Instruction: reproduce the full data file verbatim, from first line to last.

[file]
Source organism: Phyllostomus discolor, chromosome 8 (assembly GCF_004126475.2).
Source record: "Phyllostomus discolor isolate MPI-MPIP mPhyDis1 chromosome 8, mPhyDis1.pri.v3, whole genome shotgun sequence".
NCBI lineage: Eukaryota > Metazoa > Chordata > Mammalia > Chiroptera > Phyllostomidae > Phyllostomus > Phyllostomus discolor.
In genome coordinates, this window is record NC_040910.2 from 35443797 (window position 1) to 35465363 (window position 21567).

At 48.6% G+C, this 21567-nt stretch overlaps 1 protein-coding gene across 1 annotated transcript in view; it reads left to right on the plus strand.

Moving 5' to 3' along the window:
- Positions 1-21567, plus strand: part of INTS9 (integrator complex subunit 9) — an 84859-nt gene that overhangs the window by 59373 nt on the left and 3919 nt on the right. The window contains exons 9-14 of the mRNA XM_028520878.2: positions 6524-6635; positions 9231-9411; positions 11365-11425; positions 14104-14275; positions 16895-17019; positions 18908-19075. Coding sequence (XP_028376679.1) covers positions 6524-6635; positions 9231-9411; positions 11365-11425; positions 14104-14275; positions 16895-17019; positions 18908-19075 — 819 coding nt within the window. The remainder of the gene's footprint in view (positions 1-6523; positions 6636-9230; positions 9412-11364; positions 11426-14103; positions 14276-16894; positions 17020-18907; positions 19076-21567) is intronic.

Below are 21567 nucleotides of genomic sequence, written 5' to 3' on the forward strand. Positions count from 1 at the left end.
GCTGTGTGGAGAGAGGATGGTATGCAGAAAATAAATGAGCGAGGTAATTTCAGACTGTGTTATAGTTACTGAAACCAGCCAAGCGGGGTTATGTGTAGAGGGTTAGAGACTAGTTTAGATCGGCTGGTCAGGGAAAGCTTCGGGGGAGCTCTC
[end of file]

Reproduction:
Source organism: Phyllostomus discolor, chromosome 8 (assembly GCF_004126475.2).
Source record: "Phyllostomus discolor isolate MPI-MPIP mPhyDis1 chromosome 8, mPhyDis1.pri.v3, whole genome shotgun sequence".
NCBI lineage: Eukaryota > Metazoa > Chordata > Mammalia > Chiroptera > Phyllostomidae > Phyllostomus > Phyllostomus discolor.
In genome coordinates, this window is record NC_040910.2 from 35443797 (window position 1) to 35465363 (window position 21567).

At 48.6% G+C, this 21567-nt stretch overlaps 1 protein-coding gene across 1 annotated transcript in view; it reads left to right on the plus strand.

Moving 5' to 3' along the window:
- Positions 1-21567, plus strand: part of INTS9 (integrator complex subunit 9) — an 84859-nt gene that overhangs the window by 59373 nt on the left and 3919 nt on the right. The window contains exons 9-14 of the mRNA XM_028520878.2: positions 6524-6635; positions 9231-9411; positions 11365-11425; positions 14104-14275; positions 16895-17019; positions 18908-19075. Coding sequence (XP_028376679.1) covers positions 6524-6635; positions 9231-9411; positions 11365-11425; positions 14104-14275; positions 16895-17019; positions 18908-19075 — 819 coding nt within the window. The remainder of the gene's footprint in view (positions 1-6523; positions 6636-9230; positions 9412-11364; positions 11426-14103; positions 14276-16894; positions 17020-18907; positions 19076-21567) is intronic.

Below are 21567 nucleotides of genomic sequence, written 5' to 3' on the forward strand. Positions count from 1 at the left end.
GCTGTGTGGAGAGAGGATGGTATGCAGAAAATAAATGAGCGAGGTAATTTCAGACTGTGTTATAGTTACTGAAACCAGCCAAGCGGGGTTATGTGTAGAGGGTTAGAGACTAGTTTAGATCGGCTGGTCAGGGAAAGCTTCGGGGGAGCTCTC